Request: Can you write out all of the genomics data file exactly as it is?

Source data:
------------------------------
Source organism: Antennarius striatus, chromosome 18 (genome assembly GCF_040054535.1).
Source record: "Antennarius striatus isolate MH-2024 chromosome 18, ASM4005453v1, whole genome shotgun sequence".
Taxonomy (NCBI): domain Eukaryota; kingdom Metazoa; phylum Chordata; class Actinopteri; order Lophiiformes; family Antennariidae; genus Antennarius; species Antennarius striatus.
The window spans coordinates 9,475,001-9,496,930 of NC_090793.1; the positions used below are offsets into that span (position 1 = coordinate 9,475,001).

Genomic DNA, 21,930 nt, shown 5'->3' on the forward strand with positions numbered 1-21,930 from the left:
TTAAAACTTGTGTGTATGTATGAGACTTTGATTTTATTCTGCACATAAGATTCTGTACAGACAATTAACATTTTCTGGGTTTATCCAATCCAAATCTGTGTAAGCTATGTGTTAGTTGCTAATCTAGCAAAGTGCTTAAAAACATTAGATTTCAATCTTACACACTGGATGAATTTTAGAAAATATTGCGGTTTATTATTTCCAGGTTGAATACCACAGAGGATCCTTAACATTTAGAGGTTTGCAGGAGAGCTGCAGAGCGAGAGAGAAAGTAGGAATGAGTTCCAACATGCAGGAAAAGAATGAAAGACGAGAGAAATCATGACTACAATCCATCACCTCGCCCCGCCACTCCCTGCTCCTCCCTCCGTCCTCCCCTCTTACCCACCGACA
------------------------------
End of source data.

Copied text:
Source organism: Antennarius striatus, chromosome 18 (genome assembly GCF_040054535.1).
Source record: "Antennarius striatus isolate MH-2024 chromosome 18, ASM4005453v1, whole genome shotgun sequence".
Taxonomy (NCBI): domain Eukaryota; kingdom Metazoa; phylum Chordata; class Actinopteri; order Lophiiformes; family Antennariidae; genus Antennarius; species Antennarius striatus.
The window spans coordinates 9,475,001-9,496,930 of NC_090793.1; the positions used below are offsets into that span (position 1 = coordinate 9,475,001).

Genomic DNA, 21,930 nt, shown 5'->3' on the forward strand with positions numbered 1-21,930 from the left:
TTAAAACTTGTGTGTATGTATGAGACTTTGATTTTATTCTGCACATAAGATTCTGTACAGACAATTAACATTTTCTGGGTTTATCCAATCCAAATCTGTGTAAGCTATGTGTTAGTTGCTAATCTAGCAAAGTGCTTAAAAACATTAGATTTCAATCTTACACACTGGATGAATTTTAGAAAATATTGCGGTTTATTATTTCCAGGTTGAATACCACAGAGGATCCTTAACATTTAGAGGTTTGCAGGAGAGCTGCAGAGCGAGAGAGAAAGTAGGAATGAGTTCCAACATGCAGGAAAAGAATGAAAGACGAGAGAAATCATGACTACAATCCATCACCTCGCCCCGCCACTCCCTGCTCCTCCCTCCGTCCTCCCCTCTTACCCACCGACA